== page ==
The A info is interesting, and most reports on employment don’t use it, so I guess it’s best to at least stick with comparing apples with apples (Table B info).

    On another note we hear of job increases being lackluster – yes, private goes up, but public goes down, thereby bringing it all lower. Yet Republicans talk of small government. Seems small government would mean letting some government workers go. Would not the job losses in the public sector be a feather in the cap of Republicans? Or can they not find a way to play that without looking bad! Should Republicans actually applaud the shrinking government worker employment? Not bearing in mind that many families are destroyed in the process (a sad thing) Just wondering out loud.

    And for sure there is alot of self employment that goes in or not into these reports. Example – I just watched your video and there was an ad on it. If I clicked, you made a few pennies or dollars. That’s self employment. Where does that get counted?

  2. politicalmath Post author

    That was supposed to mean “Employment (minus) gov’t jobs”. Maybe I should update that chart.

  3. Carey Murray

    I see your point, but then I wonder if Bush should get credit for the jobs he created under no regulation. After all, he also created one of the worst economic disasters of our time. He was able to create those jobs, with no possibility of maintaining them. That doesn’t seem worthy of any kind of comparison.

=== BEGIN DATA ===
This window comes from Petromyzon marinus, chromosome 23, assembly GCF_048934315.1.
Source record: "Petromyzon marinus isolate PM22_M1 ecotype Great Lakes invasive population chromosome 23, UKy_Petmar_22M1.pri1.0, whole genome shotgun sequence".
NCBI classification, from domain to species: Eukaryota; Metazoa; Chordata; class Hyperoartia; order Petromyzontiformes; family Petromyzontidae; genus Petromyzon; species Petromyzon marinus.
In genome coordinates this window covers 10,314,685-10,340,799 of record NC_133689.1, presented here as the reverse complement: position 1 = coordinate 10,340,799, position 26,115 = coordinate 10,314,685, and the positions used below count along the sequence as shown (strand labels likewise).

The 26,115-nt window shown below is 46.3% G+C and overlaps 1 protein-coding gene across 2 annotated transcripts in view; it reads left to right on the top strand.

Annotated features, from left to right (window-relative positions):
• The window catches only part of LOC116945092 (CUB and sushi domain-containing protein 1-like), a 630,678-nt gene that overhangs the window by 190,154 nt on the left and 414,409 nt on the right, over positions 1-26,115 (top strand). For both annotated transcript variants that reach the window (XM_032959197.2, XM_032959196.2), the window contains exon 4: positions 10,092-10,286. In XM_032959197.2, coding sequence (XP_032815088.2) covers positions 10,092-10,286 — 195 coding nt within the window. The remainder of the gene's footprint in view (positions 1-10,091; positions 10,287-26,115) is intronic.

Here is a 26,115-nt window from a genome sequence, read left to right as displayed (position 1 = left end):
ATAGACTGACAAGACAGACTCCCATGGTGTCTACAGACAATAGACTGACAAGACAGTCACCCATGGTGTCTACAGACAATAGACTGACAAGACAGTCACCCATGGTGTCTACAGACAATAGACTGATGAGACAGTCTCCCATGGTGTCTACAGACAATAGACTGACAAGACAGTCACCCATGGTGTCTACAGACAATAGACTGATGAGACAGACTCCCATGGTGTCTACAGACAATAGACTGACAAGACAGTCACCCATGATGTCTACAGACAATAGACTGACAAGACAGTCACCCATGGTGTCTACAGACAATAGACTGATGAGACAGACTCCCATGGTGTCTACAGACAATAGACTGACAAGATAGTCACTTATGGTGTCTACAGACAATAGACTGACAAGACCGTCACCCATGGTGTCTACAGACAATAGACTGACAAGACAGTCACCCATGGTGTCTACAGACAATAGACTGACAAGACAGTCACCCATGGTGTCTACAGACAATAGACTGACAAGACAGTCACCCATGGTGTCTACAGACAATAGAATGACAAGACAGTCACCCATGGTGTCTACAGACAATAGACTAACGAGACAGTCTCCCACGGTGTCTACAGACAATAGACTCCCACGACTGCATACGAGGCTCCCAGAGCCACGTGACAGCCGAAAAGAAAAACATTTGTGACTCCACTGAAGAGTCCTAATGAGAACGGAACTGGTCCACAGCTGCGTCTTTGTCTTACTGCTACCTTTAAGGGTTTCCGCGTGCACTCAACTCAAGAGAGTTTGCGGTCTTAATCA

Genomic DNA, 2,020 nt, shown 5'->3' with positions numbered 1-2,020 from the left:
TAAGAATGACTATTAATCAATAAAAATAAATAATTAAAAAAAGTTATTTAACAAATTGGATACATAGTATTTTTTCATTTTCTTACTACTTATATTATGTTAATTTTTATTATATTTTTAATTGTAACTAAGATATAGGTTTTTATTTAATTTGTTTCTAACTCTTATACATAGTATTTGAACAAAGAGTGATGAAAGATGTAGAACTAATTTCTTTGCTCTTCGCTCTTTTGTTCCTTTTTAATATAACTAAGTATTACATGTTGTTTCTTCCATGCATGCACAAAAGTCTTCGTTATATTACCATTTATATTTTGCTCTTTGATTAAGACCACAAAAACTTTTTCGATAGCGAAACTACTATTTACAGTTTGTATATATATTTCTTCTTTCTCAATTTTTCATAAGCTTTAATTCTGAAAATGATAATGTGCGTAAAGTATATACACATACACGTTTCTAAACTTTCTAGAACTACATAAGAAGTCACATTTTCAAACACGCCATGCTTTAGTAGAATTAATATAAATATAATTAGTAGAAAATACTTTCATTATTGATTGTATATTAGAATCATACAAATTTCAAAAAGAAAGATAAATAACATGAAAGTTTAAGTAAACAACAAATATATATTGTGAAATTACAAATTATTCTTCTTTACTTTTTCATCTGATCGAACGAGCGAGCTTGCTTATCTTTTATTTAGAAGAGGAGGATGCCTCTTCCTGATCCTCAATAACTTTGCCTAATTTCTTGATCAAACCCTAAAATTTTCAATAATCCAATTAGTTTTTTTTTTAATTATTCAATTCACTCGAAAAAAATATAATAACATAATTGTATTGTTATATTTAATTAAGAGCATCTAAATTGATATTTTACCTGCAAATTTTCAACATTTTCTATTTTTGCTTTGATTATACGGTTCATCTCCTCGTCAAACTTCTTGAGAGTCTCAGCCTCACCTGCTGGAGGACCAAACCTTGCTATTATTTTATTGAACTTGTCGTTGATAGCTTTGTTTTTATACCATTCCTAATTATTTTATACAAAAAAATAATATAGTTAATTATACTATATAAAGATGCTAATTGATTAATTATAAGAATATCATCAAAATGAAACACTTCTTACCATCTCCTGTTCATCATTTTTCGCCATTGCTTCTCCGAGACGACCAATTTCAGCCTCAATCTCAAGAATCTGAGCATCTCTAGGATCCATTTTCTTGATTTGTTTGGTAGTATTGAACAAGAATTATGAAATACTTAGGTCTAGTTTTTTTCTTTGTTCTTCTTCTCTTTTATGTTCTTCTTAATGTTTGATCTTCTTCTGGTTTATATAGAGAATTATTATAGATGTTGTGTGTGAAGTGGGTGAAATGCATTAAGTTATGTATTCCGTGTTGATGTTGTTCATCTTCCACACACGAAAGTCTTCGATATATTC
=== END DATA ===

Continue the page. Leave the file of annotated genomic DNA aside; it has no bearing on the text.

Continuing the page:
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  5. Dan L.

    I understand the basis for this analysis and perhaps one is always comparing apples to oranges for these time periods. President Obama is citing these statistics on defense of, essentially, unfair attack comparisons that the weak recovery is his fault.

    There are so many factors in play with economic growth and job growth. Automation in this time makes adding employees less necessary. We haven’t seen this depth of job loss in nearly a century, and financially-based crisis tend to be more difficult to pull out of.

    So if Obama has picked a favored slice of time to place the economy’s performance in the best light, when his opponents are continually placing it in the worst light, I conclude that this is politics and what do you expect.

    Everyone agrees its been a tepid recovery in terms of job growth, but it’s been a great recovery for corporate profit growth. To Hutch — I don’t see an anti-Obama commercial here. The truth is somewhere in between. The recovery has been a B-/C+ for jobs and a solid A for business. If government job growth kept pace with private sector growth, it would be an A as well. Or, if government tax and spending policy had been adjusted, both would be B+ right now, and Obama would be cruising to re-election.

  6. Mark Borok